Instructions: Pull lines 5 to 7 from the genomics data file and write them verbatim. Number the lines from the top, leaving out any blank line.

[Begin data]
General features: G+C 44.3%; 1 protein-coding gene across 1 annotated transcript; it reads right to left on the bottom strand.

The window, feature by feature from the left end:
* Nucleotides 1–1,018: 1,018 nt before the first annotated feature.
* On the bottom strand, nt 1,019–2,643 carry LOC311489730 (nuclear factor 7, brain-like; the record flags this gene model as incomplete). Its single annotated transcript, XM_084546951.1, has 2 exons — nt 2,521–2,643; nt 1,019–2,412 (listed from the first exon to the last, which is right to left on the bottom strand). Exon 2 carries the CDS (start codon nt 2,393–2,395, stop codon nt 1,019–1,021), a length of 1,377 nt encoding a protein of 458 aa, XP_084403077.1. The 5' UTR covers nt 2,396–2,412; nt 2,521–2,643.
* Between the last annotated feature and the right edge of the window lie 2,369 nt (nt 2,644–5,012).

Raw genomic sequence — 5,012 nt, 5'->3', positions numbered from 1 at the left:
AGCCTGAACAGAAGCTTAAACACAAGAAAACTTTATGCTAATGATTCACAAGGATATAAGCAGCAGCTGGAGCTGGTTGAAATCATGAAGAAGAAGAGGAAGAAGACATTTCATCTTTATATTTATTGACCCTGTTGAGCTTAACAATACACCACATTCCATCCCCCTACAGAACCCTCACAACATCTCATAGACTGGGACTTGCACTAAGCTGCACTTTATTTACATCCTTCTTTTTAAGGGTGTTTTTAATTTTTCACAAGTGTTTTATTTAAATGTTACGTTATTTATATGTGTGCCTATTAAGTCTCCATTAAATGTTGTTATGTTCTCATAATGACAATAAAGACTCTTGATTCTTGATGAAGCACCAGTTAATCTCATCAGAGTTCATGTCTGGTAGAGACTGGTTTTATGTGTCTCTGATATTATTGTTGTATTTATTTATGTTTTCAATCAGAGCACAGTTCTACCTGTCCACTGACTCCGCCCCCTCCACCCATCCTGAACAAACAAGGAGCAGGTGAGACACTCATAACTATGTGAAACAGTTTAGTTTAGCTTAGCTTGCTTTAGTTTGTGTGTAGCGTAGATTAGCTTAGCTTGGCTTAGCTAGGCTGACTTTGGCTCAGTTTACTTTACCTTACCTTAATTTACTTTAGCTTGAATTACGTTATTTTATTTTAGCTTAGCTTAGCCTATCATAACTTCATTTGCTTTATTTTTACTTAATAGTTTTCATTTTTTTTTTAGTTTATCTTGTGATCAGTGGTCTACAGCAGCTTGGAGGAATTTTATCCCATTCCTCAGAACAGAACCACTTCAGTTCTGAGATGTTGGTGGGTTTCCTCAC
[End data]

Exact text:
* Between the last annotated feature and the right edge of the window lie 2,369 nt (nt 2,644–5,012).

Raw genomic sequence — 5,012 nt, 5'->3', positions numbered from 1 at the left:
AGCCTGAACAGAAGCTTAAACACAAGAAAACTTTATGCTAATGATTCACAAGGATATAAGCAGCAGCTGGAGCTGGTTGAAATCATGAAGAAGAAGAGGAAGAAGACATTTCATCTTTATATTTATTGACCCTGTTGAGCTTAACAATACACCACATTCCATCCCCCTACAGAACCCTCACAACATCTCATAGACTGGGACTTGCACTAAGCTGCACTTTATTTACATCCTTCTTTTTAAGGGTGTTTTTAATTTTTCACAAGTGTTTTATTTAAATGTTACGTTATTTATATGTGTGCCTATTAAGTCTCCATTAAATGTTGTTATGTTCTCATAATGACAATAAAGACTCTTGATTCTTGATGAAGCACCAGTTAATCTCATCAGAGTTCATGTCTGGTAGAGACTGGTTTTATGTGTCTCTGATATTATTGTTGTATTTATTTATGTTTTCAATCAGAGCACAGTTCTACCTGTCCACTGACTCCGCCCCCTCCACCCATCCTGAACAAACAAGGAGCAGGTGAGACACTCATAACTATGTGAAACAGTTTAGTTTAGCTTAGCTTGCTTTAGTTTGTGTGTAGCGTAGATTAGCTTAGCTTGGCTTAGCTAGGCTGACTTTGGCTCAGTTTACTTTACCTTACCTTAATTTACTTTAGCTTGAATTACGTTATTTTATTTTAGCTTAGCTTAGCCTATCATAACTTCATTTGCTTTATTTTTACTTAATAGTTTTCATTTTTTTTTTAGTTTATCTTGTGATCAGTGGTCTACAGCAGCTTGGAGGAATTTTATCCCATTCCTCAGAACAGAACCACTTCAGTTCTGAGATGTTGGTGGGTTTCCTCAC